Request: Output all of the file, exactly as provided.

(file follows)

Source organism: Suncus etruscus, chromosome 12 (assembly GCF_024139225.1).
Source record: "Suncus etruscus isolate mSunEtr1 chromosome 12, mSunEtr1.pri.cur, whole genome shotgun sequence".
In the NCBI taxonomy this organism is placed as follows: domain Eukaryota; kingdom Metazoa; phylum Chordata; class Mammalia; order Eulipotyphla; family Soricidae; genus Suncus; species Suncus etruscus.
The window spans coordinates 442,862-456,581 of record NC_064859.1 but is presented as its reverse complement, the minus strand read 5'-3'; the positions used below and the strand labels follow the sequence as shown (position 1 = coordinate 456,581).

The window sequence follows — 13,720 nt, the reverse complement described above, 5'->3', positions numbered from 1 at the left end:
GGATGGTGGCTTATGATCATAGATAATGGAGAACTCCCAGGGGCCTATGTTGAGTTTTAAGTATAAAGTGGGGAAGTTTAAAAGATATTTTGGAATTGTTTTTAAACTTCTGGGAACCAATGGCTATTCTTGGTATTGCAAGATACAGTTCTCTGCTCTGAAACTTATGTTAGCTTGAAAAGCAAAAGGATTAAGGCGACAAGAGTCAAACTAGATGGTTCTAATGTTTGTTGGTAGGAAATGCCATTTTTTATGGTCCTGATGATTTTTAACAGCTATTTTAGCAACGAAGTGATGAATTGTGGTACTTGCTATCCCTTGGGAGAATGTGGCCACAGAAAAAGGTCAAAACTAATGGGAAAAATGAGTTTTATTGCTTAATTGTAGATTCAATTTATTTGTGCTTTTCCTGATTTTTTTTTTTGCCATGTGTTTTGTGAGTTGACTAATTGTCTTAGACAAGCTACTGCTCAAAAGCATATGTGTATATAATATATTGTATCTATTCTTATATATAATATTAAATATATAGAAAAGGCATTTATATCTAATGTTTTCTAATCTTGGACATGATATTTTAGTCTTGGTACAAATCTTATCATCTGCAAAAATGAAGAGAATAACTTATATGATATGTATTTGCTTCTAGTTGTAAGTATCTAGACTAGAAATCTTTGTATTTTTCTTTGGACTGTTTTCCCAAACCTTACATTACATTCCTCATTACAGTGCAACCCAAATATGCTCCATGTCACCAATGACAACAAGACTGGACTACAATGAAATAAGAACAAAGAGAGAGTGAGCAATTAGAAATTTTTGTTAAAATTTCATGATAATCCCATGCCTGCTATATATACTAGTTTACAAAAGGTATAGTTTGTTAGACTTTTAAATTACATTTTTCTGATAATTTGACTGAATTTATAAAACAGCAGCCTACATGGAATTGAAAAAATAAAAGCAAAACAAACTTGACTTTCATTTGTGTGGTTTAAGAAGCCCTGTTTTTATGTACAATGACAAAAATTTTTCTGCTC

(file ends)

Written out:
Source organism: Suncus etruscus, chromosome 12 (assembly GCF_024139225.1).
Source record: "Suncus etruscus isolate mSunEtr1 chromosome 12, mSunEtr1.pri.cur, whole genome shotgun sequence".
In the NCBI taxonomy this organism is placed as follows: domain Eukaryota; kingdom Metazoa; phylum Chordata; class Mammalia; order Eulipotyphla; family Soricidae; genus Suncus; species Suncus etruscus.
The window spans coordinates 442,862-456,581 of record NC_064859.1 but is presented as its reverse complement, the minus strand read 5'-3'; the positions used below and the strand labels follow the sequence as shown (position 1 = coordinate 456,581).

The window sequence follows — 13,720 nt, the reverse complement described above, 5'->3', positions numbered from 1 at the left end:
GGATGGTGGCTTATGATCATAGATAATGGAGAACTCCCAGGGGCCTATGTTGAGTTTTAAGTATAAAGTGGGGAAGTTTAAAAGATATTTTGGAATTGTTTTTAAACTTCTGGGAACCAATGGCTATTCTTGGTATTGCAAGATACAGTTCTCTGCTCTGAAACTTATGTTAGCTTGAAAAGCAAAAGGATTAAGGCGACAAGAGTCAAACTAGATGGTTCTAATGTTTGTTGGTAGGAAATGCCATTTTTTATGGTCCTGATGATTTTTAACAGCTATTTTAGCAACGAAGTGATGAATTGTGGTACTTGCTATCCCTTGGGAGAATGTGGCCACAGAAAAAGGTCAAAACTAATGGGAAAAATGAGTTTTATTGCTTAATTGTAGATTCAATTTATTTGTGCTTTTCCTGATTTTTTTTTTTGCCATGTGTTTTGTGAGTTGACTAATTGTCTTAGACAAGCTACTGCTCAAAAGCATATGTGTATATAATATATTGTATCTATTCTTATATATAATATTAAATATATAGAAAAGGCATTTATATCTAATGTTTTCTAATCTTGGACATGATATTTTAGTCTTGGTACAAATCTTATCATCTGCAAAAATGAAGAGAATAACTTATATGATATGTATTTGCTTCTAGTTGTAAGTATCTAGACTAGAAATCTTTGTATTTTTCTTTGGACTGTTTTCCCAAACCTTACATTACATTCCTCATTACAGTGCAACCCAAATATGCTCCATGTCACCAATGACAACAAGACTGGACTACAATGAAATAAGAACAAAGAGAGAGTGAGCAATTAGAAATTTTTGTTAAAATTTCATGATAATCCCATGCCTGCTATATATACTAGTTTACAAAAGGTATAGTTTGTTAGACTTTTAAATTACATTTTTCTGATAATTTGACTGAATTTATAAAACAGCAGCCTACATGGAATTGAAAAAATAAAAGCAAAACAAACTTGACTTTCATTTGTGTGGTTTAAGAAGCCCTGTTTTTATGTACAATGACAAAAATTTTTCTGCTC